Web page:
Types of Mining Companies

by admin on February 12, 2015

If investing in senior and junior silver miners, you should know what these types of miners have to offer in terms of value and risk. In the area of senior mining, investors can look at income statements and balance sheets and make a fairly good judgment about the company’s value. The situation is different with junior miners where buying silver stock requires looking at charts, the company’s properties, getting to know the management body, and so on. In many of these cases, there is no way of knowing whether a junior miner will make a discovery or not. Some investors just rely on their intuition, but experts recommend gathering as much information as possible. If the management body has done something worthwhile in the small mining sector or in exploration, one can get a feel as to how the company is run.  Another factor that hints to professional management is whether it has previously found a profitable mine.

With junior miners, investors also look at their cash flow and cash balance. While some of them may have good projects, if their burn rate is three hundred thousand per month, with just under a million in the bank, they will go broke in a couple of months. This is a likely outcome if the management does not have access to additional financing. One question to ask a junior miner is how long they will be able to stay in business if things do not pick up as expected. Another important issue is whether the property or project they develop has any potential. Of course, you are likely to get estimates and there is no guarantee that the actual quantities of silver will match these. In fact, geologists, financial controllers, and the management alike will be keen on offering good estimates as to attract investors.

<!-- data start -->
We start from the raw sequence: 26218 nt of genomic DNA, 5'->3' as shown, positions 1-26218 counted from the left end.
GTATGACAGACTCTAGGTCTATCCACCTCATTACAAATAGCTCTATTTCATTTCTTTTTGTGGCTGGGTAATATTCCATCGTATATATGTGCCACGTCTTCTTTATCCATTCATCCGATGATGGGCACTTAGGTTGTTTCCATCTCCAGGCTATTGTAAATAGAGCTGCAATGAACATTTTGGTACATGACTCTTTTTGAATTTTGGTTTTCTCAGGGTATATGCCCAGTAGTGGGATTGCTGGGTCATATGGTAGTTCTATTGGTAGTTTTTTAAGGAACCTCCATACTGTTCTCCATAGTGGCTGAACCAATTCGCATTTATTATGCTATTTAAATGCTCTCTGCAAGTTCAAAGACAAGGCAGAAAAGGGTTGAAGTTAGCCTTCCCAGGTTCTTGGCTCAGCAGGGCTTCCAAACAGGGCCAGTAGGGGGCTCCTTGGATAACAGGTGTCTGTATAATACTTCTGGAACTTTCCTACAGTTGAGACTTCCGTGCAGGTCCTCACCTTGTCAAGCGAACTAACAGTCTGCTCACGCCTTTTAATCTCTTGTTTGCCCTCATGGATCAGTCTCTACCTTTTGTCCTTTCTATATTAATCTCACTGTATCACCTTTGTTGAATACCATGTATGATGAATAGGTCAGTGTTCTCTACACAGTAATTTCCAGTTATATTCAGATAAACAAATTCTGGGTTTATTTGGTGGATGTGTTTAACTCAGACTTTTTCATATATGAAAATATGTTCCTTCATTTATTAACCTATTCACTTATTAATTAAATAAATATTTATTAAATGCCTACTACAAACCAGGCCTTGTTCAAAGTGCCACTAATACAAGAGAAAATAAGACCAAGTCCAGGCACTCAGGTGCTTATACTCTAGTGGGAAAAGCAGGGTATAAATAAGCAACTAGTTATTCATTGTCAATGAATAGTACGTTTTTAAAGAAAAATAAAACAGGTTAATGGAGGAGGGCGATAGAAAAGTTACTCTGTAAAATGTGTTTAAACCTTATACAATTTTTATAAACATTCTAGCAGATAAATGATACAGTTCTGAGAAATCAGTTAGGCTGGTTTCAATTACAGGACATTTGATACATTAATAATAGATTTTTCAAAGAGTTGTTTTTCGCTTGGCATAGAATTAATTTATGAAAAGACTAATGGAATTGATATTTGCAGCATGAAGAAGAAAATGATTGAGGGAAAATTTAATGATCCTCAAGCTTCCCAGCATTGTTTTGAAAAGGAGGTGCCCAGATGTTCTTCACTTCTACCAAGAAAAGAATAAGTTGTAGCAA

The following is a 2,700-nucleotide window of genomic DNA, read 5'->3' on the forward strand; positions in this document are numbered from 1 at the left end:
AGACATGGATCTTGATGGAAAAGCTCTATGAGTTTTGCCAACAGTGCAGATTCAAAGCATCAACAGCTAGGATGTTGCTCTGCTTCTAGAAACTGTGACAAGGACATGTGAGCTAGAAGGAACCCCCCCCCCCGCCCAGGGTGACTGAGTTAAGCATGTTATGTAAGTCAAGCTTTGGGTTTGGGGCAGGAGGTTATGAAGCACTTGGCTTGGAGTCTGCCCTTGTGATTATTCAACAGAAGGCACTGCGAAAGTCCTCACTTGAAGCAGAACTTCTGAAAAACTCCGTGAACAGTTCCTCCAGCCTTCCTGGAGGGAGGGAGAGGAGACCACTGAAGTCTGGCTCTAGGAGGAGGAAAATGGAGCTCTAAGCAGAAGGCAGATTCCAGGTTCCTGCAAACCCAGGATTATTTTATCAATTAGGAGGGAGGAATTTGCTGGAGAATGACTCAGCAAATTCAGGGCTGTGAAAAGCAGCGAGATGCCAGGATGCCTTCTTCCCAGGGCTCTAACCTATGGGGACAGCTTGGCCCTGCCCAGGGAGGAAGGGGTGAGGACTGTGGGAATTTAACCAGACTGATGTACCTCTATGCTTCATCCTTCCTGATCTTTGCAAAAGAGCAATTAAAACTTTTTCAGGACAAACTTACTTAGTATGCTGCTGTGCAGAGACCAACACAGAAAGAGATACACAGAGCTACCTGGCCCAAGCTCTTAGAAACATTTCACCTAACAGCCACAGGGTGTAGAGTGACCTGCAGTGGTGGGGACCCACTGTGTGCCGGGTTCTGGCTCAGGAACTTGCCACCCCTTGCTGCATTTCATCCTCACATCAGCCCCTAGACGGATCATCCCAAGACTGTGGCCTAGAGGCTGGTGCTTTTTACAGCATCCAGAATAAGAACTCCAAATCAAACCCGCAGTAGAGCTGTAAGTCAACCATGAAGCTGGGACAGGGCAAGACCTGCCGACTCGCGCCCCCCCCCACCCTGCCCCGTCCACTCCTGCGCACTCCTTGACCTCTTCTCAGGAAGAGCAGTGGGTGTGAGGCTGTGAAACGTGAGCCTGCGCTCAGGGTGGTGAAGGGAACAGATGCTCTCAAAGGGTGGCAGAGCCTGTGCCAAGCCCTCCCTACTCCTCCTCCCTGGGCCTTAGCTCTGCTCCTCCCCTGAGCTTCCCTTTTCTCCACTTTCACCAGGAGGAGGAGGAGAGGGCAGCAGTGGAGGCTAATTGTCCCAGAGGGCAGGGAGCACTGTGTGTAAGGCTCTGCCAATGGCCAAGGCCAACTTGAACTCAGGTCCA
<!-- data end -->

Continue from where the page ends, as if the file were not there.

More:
Exploration is not always possible even if the site has a good potential. For instance, even if drill results look promising, the region may not be accessible, and the costs to build infrastructure may be too high. Senior mining companies are different in that. These companies are larger in size, more experienced, and own their mining sites. Given that their mining sites are already established, it is easier for investors to assess how well the miner is going to perform. This comes with fewer surprises and a degree of consistency when it comes to stock prices. Junior mining companies, on the other hand, have to identify different mining sites and explore their potential. There is always a risk that exploration will not result in actual discovery. This can turn quite costly not only for the junior miner but for its investors as well. Many junior miners sell their sites to established mining companies to ensure better returns after they begin exploitation. If the company does not have money to open the mine, however, this is a sure sign of financial losses.

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